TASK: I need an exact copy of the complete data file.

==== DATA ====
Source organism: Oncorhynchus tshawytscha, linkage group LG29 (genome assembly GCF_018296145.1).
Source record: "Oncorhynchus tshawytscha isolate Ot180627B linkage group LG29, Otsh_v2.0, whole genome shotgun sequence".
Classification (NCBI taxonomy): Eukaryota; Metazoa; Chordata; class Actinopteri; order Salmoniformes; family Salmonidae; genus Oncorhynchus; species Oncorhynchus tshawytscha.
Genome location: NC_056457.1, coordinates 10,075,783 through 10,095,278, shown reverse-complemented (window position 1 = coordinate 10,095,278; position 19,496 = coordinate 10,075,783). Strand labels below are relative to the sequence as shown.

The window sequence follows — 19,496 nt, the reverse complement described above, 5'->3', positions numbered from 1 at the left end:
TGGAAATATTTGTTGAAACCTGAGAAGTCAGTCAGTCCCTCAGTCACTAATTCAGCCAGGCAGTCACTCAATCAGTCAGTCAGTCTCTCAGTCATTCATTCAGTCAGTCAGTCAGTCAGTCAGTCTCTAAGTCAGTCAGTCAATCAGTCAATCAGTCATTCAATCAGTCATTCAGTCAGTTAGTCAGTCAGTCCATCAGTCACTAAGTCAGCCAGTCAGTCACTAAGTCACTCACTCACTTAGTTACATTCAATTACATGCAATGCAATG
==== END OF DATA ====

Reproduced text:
Source organism: Oncorhynchus tshawytscha, linkage group LG29 (genome assembly GCF_018296145.1).
Source record: "Oncorhynchus tshawytscha isolate Ot180627B linkage group LG29, Otsh_v2.0, whole genome shotgun sequence".
Classification (NCBI taxonomy): Eukaryota; Metazoa; Chordata; class Actinopteri; order Salmoniformes; family Salmonidae; genus Oncorhynchus; species Oncorhynchus tshawytscha.
Genome location: NC_056457.1, coordinates 10,075,783 through 10,095,278, shown reverse-complemented (window position 1 = coordinate 10,095,278; position 19,496 = coordinate 10,075,783). Strand labels below are relative to the sequence as shown.

The window sequence follows — 19,496 nt, the reverse complement described above, 5'->3', positions numbered from 1 at the left end:
TGGAAATATTTGTTGAAACCTGAGAAGTCAGTCAGTCCCTCAGTCACTAATTCAGCCAGGCAGTCACTCAATCAGTCAGTCAGTCTCTCAGTCATTCATTCAGTCAGTCAGTCAGTCAGTCAGTCTCTAAGTCAGTCAGTCAATCAGTCAATCAGTCATTCAATCAGTCATTCAGTCAGTTAGTCAGTCAGTCCATCAGTCACTAAGTCAGCCAGTCAGTCACTAAGTCACTCACTCACTTAGTTACATTCAATTACATGCAATGCAATG